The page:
Thursday 29 March 2018

Blog Tour: Extract From The Start of Something Wonderful by Jane Lambert

Today I have an extract from the new novel by Jane Lambert to share with you. You can order The Start of Something Wonderful by clicking here

You can watch the book trailer here.

And here's what it's all about:

Previously published as Learning to Fly

It’s never too late to follow your dreams…

Forty-year-old air stewardess, Emily Forsyth, thought she had everything a woman could wish for: a glamorous, jet-set lifestyle, a designer wardrobe and a dishy pilot boyfriend. Until he breaks up with her…
Catapulted into a mid-life crisis she wishes she’d had earlier, she decides to turn her life upside-down, quitting her job and instead beginning to chase her long-held dreams of becoming an actress!
Leaving the skies behind her, Emily heads for the bright lights of London’s West End – but is it too late to reach for the stars?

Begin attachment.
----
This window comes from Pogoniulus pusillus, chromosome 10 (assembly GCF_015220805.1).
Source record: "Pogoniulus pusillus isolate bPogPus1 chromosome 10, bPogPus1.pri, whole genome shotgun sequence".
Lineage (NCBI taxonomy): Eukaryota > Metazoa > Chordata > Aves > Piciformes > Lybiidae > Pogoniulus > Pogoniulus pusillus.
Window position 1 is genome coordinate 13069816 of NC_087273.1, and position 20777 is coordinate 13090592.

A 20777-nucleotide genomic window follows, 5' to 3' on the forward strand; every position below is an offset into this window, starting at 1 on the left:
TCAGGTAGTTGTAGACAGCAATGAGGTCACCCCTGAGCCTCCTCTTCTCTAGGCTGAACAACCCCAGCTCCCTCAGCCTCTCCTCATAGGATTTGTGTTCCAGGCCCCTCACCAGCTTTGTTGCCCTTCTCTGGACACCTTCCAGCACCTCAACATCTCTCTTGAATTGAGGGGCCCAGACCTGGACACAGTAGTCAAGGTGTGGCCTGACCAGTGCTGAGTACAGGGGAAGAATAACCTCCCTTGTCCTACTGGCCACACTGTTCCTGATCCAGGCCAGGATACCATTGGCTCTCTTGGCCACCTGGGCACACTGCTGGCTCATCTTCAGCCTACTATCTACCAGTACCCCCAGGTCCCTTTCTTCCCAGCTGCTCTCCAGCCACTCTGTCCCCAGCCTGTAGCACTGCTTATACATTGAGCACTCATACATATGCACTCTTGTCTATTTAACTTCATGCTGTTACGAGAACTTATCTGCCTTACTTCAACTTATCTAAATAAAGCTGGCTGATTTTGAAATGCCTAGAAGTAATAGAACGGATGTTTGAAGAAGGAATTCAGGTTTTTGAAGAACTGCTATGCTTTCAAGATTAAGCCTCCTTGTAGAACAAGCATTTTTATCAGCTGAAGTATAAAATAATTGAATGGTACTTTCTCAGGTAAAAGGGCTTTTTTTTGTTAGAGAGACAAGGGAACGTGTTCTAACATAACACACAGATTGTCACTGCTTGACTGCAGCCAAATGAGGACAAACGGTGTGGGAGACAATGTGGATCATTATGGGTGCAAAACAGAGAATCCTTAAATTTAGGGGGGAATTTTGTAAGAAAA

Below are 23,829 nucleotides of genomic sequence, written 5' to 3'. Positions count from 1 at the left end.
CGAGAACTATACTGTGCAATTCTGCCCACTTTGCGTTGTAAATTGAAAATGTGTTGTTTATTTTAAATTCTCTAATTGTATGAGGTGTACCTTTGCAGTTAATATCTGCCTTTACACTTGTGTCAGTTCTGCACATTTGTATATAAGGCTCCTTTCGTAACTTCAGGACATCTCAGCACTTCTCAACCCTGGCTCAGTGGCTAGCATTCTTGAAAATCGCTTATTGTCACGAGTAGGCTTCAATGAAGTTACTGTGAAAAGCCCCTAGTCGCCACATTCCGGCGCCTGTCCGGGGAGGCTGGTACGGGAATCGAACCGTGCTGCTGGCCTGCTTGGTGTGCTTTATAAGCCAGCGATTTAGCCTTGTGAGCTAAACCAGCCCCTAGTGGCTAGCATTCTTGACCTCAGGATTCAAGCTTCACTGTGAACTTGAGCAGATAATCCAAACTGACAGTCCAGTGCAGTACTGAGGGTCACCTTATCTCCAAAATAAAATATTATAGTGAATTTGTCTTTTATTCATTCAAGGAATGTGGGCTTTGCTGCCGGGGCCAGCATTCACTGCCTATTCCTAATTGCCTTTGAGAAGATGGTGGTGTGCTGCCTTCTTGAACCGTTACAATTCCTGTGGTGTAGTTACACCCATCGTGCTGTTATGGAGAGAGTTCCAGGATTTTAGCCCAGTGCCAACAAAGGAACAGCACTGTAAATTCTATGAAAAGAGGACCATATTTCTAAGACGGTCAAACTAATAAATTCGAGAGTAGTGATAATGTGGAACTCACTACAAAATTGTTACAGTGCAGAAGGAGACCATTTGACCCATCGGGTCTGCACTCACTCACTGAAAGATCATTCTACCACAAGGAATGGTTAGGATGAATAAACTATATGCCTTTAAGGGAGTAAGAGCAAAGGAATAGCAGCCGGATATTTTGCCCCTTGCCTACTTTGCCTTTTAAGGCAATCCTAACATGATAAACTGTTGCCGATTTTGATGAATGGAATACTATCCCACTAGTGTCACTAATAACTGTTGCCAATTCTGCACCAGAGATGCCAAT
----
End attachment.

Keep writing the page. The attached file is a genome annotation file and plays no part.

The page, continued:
Are you ready for the extract?
 Jeddah, Saudi Arabia
Hayyaa’ala-s-salah, hayya ’ala-l-falah …’ came the haunting call from the mosque across the square, summoning worshippers to evening prayer. It was almost time to meet up with the crew to mosey around the souk – again. Too hot to sunbathe, room service menu exhausted, library book finished, alcohol forbidden, and no decent telly (only heavily edited re-runs of The Good Life, where Tom goes to kiss Barbara, and next minute it cuts to Margo shooing a goat off her herbaceous border), so the gold market had become the highlight of my day.
Donning my abaya (a little black number that is a must-have for ladies in this part of the world), I scrutinised myself in the full-length mirror. No wonder Nigel was leaving me; far from looking like a mysterious, exotic, desert queen, full of eastern promise, it made me resemble a walking bin liner.
I read the fire evacuation drill on the back of the door and checked my mobile for the umpteenth time, then cast my eyes downwards, studying my toes. I know, I thought, giving them a wee wiggle, I’ll paint my nails. It’s amazing what a coat of Blue Ice lacquer can do to make a girl feel a little more glamorous, and less like Ugly Betty’s granny.
As I rummaged in my crew bag for my nail varnish, there, stuffed in between Hello! and Procedures To Be Followed in the Event of a Hijack, was an old copy of The Stage (with another DO NOT PHONE HIM!! Post-it Note stuck to it). Idly flicking through the pages, my eyes lit up at the headline: